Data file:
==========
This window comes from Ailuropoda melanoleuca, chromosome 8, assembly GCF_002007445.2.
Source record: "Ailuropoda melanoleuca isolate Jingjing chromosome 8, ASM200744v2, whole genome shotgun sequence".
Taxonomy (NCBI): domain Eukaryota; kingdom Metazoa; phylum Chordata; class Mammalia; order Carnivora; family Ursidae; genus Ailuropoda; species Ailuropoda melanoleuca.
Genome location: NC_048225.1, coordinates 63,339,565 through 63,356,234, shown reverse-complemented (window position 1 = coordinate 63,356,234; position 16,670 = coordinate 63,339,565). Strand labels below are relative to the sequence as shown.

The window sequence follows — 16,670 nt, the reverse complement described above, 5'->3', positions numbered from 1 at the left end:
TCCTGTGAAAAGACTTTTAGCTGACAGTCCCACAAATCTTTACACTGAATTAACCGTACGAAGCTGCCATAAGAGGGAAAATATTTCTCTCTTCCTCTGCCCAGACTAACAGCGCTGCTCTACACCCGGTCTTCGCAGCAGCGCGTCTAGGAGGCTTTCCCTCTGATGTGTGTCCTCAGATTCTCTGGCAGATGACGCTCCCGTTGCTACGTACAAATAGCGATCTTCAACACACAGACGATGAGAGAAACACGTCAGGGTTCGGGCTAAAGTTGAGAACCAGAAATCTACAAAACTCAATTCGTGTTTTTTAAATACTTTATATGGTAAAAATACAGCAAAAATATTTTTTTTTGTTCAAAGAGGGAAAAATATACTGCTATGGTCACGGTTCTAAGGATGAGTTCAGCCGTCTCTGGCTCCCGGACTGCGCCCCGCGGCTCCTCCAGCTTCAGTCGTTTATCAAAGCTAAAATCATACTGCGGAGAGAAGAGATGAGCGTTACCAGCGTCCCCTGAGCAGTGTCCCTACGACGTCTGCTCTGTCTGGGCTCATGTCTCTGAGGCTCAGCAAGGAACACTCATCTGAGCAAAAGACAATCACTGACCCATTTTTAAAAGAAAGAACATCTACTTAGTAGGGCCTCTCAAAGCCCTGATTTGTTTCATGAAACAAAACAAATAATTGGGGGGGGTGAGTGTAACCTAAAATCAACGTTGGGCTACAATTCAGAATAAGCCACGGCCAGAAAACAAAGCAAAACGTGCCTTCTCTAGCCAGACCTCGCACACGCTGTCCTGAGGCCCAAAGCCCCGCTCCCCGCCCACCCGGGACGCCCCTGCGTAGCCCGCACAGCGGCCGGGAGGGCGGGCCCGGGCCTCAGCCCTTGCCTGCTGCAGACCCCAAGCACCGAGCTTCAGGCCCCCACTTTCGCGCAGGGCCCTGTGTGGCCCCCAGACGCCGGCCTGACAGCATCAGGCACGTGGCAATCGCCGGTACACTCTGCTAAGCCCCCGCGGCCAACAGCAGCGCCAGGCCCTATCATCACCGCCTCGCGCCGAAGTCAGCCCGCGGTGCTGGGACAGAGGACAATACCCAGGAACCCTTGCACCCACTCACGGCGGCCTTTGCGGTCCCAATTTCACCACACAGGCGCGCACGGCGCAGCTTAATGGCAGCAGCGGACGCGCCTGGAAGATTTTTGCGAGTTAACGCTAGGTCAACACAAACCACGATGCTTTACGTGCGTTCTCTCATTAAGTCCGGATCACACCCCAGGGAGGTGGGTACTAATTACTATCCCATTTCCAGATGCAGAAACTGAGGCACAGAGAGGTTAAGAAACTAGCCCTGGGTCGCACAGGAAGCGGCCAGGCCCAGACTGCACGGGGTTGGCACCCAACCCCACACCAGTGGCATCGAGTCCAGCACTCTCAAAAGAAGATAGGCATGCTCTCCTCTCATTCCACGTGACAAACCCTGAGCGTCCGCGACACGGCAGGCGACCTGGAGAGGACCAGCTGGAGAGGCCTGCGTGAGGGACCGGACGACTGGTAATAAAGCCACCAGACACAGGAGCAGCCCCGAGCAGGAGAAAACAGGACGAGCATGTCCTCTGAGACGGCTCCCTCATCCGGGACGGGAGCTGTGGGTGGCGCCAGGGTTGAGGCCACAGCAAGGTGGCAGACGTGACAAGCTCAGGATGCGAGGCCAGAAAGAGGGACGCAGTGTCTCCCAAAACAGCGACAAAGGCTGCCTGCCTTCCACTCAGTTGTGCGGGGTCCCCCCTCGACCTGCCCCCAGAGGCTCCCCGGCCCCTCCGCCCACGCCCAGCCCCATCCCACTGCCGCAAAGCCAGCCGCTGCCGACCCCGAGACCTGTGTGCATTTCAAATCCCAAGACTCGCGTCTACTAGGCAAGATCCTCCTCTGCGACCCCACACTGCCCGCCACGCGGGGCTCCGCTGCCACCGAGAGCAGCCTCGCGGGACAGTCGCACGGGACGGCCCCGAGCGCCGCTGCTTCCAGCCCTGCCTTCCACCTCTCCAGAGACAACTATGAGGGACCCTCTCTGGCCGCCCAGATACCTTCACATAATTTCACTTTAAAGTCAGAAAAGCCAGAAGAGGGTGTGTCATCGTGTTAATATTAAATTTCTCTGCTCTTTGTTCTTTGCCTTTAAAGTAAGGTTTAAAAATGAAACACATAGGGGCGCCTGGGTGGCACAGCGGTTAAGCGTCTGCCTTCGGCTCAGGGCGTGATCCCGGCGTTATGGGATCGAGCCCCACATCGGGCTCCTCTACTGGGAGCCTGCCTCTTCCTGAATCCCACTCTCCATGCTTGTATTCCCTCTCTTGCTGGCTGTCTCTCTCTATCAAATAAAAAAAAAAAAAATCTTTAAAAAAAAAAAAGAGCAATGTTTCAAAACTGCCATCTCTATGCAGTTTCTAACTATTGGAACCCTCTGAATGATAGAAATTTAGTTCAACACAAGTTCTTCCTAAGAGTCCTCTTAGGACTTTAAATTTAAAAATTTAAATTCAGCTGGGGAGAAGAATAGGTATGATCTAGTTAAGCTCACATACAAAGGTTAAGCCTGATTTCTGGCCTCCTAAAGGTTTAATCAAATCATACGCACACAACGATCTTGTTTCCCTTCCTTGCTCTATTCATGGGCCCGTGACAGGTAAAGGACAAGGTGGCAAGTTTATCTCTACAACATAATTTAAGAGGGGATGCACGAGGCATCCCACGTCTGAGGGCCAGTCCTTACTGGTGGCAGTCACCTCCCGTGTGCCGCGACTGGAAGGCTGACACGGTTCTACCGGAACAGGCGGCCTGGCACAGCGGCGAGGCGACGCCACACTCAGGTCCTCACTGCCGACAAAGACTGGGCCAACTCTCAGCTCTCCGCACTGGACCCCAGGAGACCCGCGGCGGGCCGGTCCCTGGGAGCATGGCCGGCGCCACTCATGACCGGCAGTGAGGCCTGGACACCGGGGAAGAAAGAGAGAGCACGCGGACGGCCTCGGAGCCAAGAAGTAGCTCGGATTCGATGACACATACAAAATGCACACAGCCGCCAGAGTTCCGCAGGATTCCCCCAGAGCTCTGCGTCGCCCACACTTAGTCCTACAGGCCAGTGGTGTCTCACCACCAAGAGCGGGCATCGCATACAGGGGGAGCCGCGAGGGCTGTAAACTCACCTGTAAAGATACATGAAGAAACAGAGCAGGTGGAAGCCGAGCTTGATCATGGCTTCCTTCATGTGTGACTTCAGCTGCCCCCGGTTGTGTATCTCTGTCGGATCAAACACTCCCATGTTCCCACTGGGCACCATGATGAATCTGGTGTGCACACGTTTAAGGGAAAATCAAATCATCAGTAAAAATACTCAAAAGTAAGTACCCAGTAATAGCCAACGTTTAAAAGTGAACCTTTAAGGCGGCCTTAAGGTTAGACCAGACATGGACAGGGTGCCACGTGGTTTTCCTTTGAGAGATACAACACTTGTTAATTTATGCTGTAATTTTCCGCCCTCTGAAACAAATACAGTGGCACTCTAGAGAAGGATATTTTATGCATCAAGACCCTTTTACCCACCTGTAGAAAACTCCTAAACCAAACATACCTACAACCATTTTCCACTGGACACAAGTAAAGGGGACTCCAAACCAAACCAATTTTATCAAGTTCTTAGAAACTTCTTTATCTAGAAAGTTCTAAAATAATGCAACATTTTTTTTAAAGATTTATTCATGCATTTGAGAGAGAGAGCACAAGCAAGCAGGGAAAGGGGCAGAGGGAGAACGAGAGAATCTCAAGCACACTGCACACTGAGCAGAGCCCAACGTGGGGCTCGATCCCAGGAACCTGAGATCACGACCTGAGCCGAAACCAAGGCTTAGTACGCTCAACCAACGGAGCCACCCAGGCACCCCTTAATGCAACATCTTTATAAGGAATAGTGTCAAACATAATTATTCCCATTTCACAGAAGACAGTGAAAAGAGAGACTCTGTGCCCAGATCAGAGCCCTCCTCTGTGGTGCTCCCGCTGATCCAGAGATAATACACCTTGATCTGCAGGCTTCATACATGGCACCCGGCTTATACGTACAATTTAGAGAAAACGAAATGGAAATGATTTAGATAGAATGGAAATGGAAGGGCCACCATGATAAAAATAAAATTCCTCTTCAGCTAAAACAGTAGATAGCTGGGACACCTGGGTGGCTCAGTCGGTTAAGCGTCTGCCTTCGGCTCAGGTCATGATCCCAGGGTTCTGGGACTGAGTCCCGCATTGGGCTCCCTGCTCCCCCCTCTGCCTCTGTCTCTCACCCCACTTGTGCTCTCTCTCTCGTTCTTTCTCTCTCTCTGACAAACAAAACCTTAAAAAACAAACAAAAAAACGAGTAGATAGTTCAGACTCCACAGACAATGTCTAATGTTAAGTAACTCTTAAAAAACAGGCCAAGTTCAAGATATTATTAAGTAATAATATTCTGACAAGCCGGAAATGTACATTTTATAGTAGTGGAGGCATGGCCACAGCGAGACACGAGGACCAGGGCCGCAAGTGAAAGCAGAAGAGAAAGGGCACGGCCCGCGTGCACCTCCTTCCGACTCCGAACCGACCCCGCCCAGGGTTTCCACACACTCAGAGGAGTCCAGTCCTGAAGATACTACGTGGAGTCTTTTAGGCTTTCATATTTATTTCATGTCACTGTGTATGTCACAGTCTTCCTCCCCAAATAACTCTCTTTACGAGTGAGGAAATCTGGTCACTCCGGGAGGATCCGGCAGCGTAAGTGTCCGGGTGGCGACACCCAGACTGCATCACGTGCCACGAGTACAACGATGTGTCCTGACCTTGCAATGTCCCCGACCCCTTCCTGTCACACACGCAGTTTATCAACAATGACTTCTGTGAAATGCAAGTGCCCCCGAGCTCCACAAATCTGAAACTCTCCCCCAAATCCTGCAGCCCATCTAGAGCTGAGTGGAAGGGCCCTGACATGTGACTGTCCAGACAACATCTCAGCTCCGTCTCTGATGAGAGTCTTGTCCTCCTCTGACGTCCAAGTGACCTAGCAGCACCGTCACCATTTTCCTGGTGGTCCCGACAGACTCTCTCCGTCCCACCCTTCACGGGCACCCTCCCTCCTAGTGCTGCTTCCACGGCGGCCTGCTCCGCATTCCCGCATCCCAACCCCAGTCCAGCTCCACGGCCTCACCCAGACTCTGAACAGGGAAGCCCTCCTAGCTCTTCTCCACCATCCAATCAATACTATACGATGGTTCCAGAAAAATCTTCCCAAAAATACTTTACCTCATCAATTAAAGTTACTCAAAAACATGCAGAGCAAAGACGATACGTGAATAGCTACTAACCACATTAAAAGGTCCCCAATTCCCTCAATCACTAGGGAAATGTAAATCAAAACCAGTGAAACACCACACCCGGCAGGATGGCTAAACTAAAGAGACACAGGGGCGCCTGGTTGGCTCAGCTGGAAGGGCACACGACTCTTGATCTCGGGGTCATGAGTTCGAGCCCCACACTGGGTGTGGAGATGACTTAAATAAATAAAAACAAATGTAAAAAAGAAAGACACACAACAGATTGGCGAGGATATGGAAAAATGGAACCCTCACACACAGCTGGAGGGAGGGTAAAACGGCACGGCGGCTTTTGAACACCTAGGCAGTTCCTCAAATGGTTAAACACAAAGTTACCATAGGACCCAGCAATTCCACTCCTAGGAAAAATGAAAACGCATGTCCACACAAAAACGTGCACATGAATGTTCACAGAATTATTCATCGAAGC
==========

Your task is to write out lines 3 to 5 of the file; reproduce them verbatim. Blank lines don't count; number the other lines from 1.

Taxonomy (NCBI): domain Eukaryota; kingdom Metazoa; phylum Chordata; class Mammalia; order Carnivora; family Ursidae; genus Ailuropoda; species Ailuropoda melanoleuca.
Genome location: NC_048225.1, coordinates 63,339,565 through 63,356,234, shown reverse-complemented (window position 1 = coordinate 63,356,234; position 16,670 = coordinate 63,339,565). Strand labels below are relative to the sequence as shown.

The window sequence follows — 16,670 nt, the reverse complement described above, 5'->3', positions numbered from 1 at the left end: